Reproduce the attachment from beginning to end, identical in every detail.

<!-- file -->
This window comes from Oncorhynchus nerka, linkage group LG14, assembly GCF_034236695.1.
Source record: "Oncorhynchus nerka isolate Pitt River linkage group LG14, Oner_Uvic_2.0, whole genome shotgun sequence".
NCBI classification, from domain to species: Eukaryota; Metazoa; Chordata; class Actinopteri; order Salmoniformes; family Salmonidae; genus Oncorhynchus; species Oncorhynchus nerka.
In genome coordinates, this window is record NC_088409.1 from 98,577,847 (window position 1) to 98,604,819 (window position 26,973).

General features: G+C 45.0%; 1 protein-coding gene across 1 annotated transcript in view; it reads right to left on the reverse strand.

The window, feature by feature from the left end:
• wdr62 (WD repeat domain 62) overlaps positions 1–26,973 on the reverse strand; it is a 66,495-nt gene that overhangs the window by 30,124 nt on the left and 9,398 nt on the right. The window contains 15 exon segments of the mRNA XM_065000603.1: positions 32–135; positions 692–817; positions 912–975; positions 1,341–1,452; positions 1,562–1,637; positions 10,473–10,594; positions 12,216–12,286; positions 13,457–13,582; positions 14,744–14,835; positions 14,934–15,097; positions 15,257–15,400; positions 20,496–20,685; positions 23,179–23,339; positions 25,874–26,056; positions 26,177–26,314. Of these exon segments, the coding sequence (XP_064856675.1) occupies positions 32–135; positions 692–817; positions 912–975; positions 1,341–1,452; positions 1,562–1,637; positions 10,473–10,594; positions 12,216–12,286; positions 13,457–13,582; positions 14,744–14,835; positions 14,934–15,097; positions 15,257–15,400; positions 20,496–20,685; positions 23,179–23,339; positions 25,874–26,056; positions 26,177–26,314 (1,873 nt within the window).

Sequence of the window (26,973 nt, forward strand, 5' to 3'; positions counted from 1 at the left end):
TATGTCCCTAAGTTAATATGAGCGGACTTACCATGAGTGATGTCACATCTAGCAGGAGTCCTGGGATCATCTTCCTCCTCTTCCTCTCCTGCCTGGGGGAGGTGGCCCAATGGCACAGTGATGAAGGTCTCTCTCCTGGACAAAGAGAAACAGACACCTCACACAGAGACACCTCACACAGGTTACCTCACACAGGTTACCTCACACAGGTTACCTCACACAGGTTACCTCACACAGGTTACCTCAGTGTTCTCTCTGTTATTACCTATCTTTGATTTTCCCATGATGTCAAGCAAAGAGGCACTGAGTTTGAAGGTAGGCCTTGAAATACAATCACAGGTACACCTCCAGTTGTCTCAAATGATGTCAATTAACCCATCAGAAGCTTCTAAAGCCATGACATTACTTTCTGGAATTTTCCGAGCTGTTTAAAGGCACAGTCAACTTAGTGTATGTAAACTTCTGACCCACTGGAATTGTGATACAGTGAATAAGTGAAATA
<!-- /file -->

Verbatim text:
This window comes from Oncorhynchus nerka, linkage group LG14, assembly GCF_034236695.1.
Source record: "Oncorhynchus nerka isolate Pitt River linkage group LG14, Oner_Uvic_2.0, whole genome shotgun sequence".
NCBI classification, from domain to species: Eukaryota; Metazoa; Chordata; class Actinopteri; order Salmoniformes; family Salmonidae; genus Oncorhynchus; species Oncorhynchus nerka.
In genome coordinates, this window is record NC_088409.1 from 98,577,847 (window position 1) to 98,604,819 (window position 26,973).

General features: G+C 45.0%; 1 protein-coding gene across 1 annotated transcript in view; it reads right to left on the reverse strand.

The window, feature by feature from the left end:
• wdr62 (WD repeat domain 62) overlaps positions 1–26,973 on the reverse strand; it is a 66,495-nt gene that overhangs the window by 30,124 nt on the left and 9,398 nt on the right. The window contains 15 exon segments of the mRNA XM_065000603.1: positions 32–135; positions 692–817; positions 912–975; positions 1,341–1,452; positions 1,562–1,637; positions 10,473–10,594; positions 12,216–12,286; positions 13,457–13,582; positions 14,744–14,835; positions 14,934–15,097; positions 15,257–15,400; positions 20,496–20,685; positions 23,179–23,339; positions 25,874–26,056; positions 26,177–26,314. Of these exon segments, the coding sequence (XP_064856675.1) occupies positions 32–135; positions 692–817; positions 912–975; positions 1,341–1,452; positions 1,562–1,637; positions 10,473–10,594; positions 12,216–12,286; positions 13,457–13,582; positions 14,744–14,835; positions 14,934–15,097; positions 15,257–15,400; positions 20,496–20,685; positions 23,179–23,339; positions 25,874–26,056; positions 26,177–26,314 (1,873 nt within the window).

Sequence of the window (26,973 nt, forward strand, 5' to 3'; positions counted from 1 at the left end):
TATGTCCCTAAGTTAATATGAGCGGACTTACCATGAGTGATGTCACATCTAGCAGGAGTCCTGGGATCATCTTCCTCCTCTTCCTCTCCTGCCTGGGGGAGGTGGCCCAATGGCACAGTGATGAAGGTCTCTCTCCTGGACAAAGAGAAACAGACACCTCACACAGAGACACCTCACACAGGTTACCTCACACAGGTTACCTCACACAGGTTACCTCACACAGGTTACCTCACACAGGTTACCTCAGTGTTCTCTCTGTTATTACCTATCTTTGATTTTCCCATGATGTCAAGCAAAGAGGCACTGAGTTTGAAGGTAGGCCTTGAAATACAATCACAGGTACACCTCCAGTTGTCTCAAATGATGTCAATTAACCCATCAGAAGCTTCTAAAGCCATGACATTACTTTCTGGAATTTTCCGAGCTGTTTAAAGGCACAGTCAACTTAGTGTATGTAAACTTCTGACCCACTGGAATTGTGATACAGTGAATAAGTGAAATA